Bangkok and the charm of its markets
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We reach the Thai capital by train from nearby Ayutthaya (https://www.marsontheroad.com/en/destinazioni/62/what-not-to-miss-in-ayutthaya). From the station, we take a tuk-tuk to reach our Khaosan Lovers hostel which is in an optimal position to visit the city and its magnificent temples (https://www.marsontheroad.com/en/destinazioni/64/what-to-visit-in-bangkok). In the evening, in addition, the nearby Khaosan market is perfect for savouring local food of all kinds, especially the delicious Pad Thai at very modest prices (from 40 to 60 THB). But there is also a wide choice of restaurants and clubs that satisfy Western tastes, not to mention the lively nightlife that animates Khaosan Road in the late evening!
Lying on the streets of the old city and beyond, in fact, we notice that there are markets almost everywhere, in any district of the capital. It is therefore certainly a living city, which hates going to sleep.
As in any self-respecting Asian city, you cannot miss the neighbourhood of Chinatown where we come across by chance while walking in the city. It is a district called Sampeng by locals, located south-east of the old city. Historically, in the area of the current Bangkok, in fact, there was already a small Chinese community before the city was founded. When King Rama I took possession of Rattanakosin in 1782, it was forced to move a little further east, but still close to the Chao Phraya River, an important trade route. When King Rama IV built the Chaoren Krung in 1863, the newly paved road linking the Royal Palace to Sampeng, the business affairs of the Chinese community in this area grew considerably. However, with the increase in wealth, the problems also came: the area became the scene of opium and prostitution. The latter was indicated by green lanterns placed in front of the houses. Sampeng, therefore, became famous as the centre of any illegal activity in Bangkok. Around 1950, then prostitution went elsewhere and the consumption of opium was forbidden, so as to bring Sampeng to be a quiet area, known above all for the shops where to buy goods from China. Today this area is famous for the shops of Indian and Pakistani tailors.
Another typical feature of Bangkok is its numerous channels. In fact, during the monsoon season, heavy rains hit Thailand, causing rivers to swell. For centuries local sovereigns decided that it was useless to build roads and that the waterways were the best routes for internal communication. Various channels were therefore dug, perfect even in case of possible invasions. When King Rama I decided to establish the capital in Bangkok, he chose the area of Rattanakosin that was wet from the Chao Phraya, but on the other side, he dug the Klong Lawd, a channel that started from the river and ended it, thus making Rattanakosin an island. Later, channels were built on which a large part of local life took place. Around 1950 Bangkok began to become a more modern city, so many channels were replaced by roads to meet new needs. Bangkok, therefore, lost the title of "Venice of the East", bestowed on it especially for the numerous floating markets that populated it.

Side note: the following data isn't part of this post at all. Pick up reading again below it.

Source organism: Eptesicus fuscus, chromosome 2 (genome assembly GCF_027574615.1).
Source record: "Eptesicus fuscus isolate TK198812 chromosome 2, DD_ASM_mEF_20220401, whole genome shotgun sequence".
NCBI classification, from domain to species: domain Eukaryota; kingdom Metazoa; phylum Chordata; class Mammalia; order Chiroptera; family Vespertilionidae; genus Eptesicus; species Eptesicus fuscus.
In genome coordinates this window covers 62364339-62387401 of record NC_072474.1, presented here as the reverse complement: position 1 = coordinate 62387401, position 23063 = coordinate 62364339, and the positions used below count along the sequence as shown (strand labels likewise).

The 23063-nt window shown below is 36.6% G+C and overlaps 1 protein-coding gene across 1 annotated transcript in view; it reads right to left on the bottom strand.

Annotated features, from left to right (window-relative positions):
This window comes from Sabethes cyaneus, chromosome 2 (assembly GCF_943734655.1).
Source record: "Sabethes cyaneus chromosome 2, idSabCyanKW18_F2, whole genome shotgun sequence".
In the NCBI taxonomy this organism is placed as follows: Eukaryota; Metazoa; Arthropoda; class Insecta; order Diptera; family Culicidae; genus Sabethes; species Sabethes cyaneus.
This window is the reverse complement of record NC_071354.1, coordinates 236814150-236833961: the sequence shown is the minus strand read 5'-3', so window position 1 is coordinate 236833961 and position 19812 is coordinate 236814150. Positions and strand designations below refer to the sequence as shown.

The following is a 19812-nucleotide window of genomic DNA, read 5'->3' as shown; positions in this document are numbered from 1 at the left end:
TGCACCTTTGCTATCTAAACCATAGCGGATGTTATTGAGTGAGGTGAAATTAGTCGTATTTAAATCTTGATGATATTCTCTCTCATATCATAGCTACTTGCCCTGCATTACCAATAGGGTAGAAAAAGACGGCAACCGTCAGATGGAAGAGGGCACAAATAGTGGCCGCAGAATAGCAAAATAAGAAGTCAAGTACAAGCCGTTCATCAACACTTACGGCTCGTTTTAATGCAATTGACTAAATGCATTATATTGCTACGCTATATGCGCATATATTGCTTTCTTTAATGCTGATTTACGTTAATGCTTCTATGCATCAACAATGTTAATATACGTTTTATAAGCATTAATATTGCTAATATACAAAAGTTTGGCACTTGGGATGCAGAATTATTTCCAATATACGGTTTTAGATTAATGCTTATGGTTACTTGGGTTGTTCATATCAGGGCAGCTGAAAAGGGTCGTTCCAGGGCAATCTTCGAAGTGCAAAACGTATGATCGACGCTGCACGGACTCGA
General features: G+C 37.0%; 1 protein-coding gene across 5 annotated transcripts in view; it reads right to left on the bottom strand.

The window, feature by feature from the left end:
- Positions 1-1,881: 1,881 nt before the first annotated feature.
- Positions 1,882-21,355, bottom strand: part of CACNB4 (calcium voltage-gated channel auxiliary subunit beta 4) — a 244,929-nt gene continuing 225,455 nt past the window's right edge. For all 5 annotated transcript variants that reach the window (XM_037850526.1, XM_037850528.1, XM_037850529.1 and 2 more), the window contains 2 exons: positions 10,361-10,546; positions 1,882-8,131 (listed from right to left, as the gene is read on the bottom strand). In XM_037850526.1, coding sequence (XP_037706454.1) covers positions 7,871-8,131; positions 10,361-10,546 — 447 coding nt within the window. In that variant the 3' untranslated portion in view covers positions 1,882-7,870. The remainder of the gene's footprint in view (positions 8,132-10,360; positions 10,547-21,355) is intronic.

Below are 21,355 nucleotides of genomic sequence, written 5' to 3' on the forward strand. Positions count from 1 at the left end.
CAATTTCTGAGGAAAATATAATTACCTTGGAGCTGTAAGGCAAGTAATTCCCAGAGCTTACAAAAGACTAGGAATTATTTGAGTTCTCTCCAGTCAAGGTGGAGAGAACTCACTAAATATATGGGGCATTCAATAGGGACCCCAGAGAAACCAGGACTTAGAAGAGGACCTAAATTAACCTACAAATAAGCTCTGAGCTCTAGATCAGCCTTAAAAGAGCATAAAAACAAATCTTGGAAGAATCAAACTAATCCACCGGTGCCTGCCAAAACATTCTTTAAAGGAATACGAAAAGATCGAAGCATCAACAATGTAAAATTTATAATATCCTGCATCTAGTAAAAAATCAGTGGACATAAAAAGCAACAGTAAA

Nowadays it is still difficult to find these characteristic markets around the city. One of the most visited is the floating market of Damnoen Saduak for which hundreds of tours are organized every day, at really low prices (about 10 euros). It has, therefore, become more a showcase market set up for tourists who come here to take a characteristic photo. So we decide to avoid going there and instead choose to go there, by local buses, at the floating market of Amphawa located about 90 km southwest of Bangkok. We take a bus to the south bus station. From here we take a minivan to Mae Kong, famous for the red train passing in the middle of the local market where traders are forced to move the goods several times a day. It is nowadays one of the many crowded tourist attractions.
From here we then resume a minivan to Amphawa, after about an hour of waiting since, as usual here in Thailand, there are no fixed timetables and nobody knows anything. So we reach Amphawa and take a ride on this market on the canal. Despite the excellent reviews read on the web, here too we find a showcase market for tourists, mostly Chinese. Also, being Friday, there are not many boat vendors on the canal that instead seems to fill up during the weekend (information found only once on site, unfortunately). The floating markets, therefore, remain an icon of this country, both for the importance of the channels and for the skill of the traders in skilfully handling these small boats crammed with goods up to the impossibility, but they lost much of the charm of the past.
Finally, we cannot miss one of the biggest markets not only in Southeast Asia but apparently in the world: the Chatuchak market. It really offers any kind of souvenirs, food and clothing. From here we take one of the public buses going to the airport because it is time to say goodbye to this wonderful nation to venture into Vietnam!